A recent survey
commissioned by Research!America has found that despite the highly partisan time we are living in, Republicans and Democrats alike show strong support for focusing on science. Especially in light of the ongoing COVID-9 crisis, the survey found that Americans believe the nation is in urgent need of reaffirming its commitment to science. One particularly interesting result was that 77% of those surveyed view basic scientific research that advances the frontiers of knowledge as necessary and should be supported by the federal government and furthermore, 76% agree basic research funded by the federal government is important to private sector innovation.
The survey also found that on a bipartisan basis, Americans:
- Believe science benefits them (88%);
- Would pay $1 more a week in taxes to support scientific research (66%);
- Believe America should maintain its global leadership in science (89%);
- Support incentives for private sector investment in science and technology (76%);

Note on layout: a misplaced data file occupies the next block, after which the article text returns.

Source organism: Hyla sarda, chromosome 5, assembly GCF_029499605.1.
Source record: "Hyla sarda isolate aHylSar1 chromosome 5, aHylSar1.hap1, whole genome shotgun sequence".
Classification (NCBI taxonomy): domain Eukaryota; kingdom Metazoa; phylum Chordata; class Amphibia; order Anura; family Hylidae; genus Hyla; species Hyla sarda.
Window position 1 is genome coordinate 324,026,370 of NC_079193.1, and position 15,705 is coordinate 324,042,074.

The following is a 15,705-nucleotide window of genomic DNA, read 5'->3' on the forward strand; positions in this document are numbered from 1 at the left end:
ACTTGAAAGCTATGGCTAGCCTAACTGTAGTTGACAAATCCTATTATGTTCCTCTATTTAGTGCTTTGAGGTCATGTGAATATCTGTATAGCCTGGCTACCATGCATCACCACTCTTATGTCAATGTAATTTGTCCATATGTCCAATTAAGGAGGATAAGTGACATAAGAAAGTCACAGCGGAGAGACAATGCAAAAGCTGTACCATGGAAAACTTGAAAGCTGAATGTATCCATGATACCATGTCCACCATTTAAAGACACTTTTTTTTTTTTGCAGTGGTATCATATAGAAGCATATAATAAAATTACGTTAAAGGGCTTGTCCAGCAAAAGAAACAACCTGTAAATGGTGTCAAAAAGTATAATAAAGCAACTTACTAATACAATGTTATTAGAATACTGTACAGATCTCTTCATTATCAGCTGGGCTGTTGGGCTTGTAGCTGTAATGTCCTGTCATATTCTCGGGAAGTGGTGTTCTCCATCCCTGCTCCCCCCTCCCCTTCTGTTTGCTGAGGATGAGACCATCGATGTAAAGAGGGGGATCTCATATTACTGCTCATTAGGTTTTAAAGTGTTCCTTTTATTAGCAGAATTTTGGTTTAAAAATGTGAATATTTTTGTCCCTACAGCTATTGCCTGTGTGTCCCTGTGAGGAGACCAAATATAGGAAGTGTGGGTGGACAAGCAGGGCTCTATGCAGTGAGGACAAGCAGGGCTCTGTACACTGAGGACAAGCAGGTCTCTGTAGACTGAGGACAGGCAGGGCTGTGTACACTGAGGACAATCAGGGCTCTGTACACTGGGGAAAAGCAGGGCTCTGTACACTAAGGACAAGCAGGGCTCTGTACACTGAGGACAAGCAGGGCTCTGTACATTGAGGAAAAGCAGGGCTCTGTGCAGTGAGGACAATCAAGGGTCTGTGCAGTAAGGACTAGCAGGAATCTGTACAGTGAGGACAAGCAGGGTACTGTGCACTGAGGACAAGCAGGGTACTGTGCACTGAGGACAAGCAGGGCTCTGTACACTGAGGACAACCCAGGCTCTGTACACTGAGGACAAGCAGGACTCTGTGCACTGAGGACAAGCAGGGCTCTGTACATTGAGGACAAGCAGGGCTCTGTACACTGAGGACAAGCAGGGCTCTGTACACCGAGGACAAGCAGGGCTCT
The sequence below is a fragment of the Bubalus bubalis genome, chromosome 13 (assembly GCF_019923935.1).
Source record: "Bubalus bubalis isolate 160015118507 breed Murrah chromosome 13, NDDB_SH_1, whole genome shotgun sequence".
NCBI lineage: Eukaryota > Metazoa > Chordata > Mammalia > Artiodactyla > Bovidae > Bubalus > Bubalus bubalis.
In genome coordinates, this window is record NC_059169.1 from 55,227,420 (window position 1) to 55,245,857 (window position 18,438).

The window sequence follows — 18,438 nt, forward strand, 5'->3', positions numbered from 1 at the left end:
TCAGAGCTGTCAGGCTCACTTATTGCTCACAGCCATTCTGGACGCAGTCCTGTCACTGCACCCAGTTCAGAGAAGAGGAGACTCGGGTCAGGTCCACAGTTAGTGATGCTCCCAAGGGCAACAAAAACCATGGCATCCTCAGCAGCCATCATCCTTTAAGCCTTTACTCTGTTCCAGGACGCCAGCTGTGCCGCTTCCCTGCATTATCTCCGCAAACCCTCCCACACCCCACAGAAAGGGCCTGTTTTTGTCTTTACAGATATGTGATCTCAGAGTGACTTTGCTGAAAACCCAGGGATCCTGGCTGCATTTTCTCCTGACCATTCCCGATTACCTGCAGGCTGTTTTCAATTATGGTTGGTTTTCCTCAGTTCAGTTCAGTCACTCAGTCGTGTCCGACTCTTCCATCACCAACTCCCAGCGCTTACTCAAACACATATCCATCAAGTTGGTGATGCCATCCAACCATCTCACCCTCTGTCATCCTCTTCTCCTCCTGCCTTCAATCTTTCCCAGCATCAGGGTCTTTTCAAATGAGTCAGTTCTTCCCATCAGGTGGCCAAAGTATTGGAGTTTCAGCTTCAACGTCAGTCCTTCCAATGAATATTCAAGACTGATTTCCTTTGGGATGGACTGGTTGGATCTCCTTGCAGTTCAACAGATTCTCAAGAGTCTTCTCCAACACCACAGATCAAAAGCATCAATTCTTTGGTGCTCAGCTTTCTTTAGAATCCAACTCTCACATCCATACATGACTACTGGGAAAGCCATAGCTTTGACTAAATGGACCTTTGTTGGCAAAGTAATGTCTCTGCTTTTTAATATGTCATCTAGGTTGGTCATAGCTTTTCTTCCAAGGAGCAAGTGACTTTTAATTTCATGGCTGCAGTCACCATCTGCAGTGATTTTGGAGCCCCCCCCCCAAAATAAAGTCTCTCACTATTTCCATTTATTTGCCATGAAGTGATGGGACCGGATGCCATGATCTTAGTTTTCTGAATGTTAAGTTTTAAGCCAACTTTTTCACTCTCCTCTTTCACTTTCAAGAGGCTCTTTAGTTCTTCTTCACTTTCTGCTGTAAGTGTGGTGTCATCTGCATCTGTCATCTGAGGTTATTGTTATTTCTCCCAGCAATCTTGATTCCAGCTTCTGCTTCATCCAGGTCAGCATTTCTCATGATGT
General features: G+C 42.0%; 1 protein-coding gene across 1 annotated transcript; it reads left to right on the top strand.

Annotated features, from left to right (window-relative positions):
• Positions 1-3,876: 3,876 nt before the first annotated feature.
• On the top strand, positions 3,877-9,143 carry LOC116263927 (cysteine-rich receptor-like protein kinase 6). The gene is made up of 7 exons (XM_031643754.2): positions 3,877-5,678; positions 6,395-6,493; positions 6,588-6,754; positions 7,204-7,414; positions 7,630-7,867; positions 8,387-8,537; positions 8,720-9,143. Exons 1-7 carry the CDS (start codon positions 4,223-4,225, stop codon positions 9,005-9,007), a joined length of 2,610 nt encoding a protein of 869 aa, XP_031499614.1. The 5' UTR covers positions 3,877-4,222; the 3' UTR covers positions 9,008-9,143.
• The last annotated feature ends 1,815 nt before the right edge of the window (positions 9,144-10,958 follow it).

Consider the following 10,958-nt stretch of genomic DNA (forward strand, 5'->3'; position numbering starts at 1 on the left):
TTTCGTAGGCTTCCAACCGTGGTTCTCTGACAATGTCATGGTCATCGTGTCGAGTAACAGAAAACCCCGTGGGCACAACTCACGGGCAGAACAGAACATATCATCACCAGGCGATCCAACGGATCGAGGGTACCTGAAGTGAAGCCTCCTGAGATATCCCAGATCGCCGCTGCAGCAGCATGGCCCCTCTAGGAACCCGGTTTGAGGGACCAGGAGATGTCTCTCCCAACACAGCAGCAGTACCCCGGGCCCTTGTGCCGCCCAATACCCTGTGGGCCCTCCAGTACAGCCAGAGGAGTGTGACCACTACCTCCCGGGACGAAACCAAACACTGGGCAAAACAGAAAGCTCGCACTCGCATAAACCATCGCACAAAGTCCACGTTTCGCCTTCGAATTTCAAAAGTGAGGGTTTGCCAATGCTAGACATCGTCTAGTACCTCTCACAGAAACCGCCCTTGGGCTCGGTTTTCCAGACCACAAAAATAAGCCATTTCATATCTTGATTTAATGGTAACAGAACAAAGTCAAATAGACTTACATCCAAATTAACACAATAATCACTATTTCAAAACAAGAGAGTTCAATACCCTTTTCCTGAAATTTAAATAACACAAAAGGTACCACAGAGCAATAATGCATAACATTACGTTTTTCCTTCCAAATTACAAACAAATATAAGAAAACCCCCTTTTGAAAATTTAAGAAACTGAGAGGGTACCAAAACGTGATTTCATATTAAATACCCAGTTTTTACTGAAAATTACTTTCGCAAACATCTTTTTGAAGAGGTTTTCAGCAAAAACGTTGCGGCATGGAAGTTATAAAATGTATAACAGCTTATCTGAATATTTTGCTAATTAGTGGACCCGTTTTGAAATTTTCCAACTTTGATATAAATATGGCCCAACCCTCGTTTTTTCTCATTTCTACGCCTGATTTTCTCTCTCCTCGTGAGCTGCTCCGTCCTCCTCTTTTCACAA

- Express concern about the number of children without home internet access (64%); and
- Agree the U.S. is at a critical point for committing to a major new initiative to assure health, security and prosperity for the nation (77%).
Survey results also dictate a heightened need for focus on STEM skills and education with 83% of respondents saying they would strongly or somewhat recommend that their child, family member, or other young person enter a STEM field. To that end, ASME has released a new General Position Paper on “Strengthening Pre-College STEM Education in the United States as a Technology Literacy and Workforce Imperative
.” The paper discusses how increased global competition is requiring the United States to consider new approaches to STEM education and what actions are needed to ensure a technologically literate and ready workforce. The paper encourages policymakers to strengthen K-12 STEM education by supporting efforts to improve coordination of existing STEM education programs across the federal science and engineering agencies, as well as increase federally funded research focused on STEM teaching and learning.
“The level of bipartisan public consensus in this survey shows that support for science is much more than an agreement; it’s a mandate to elected officials to do more,” says Mary Woolley, Research!America President. “It’s time for a national refocus on science so we may address the issues top of mind for Americans and live up to our full potential as a science-strong nation.”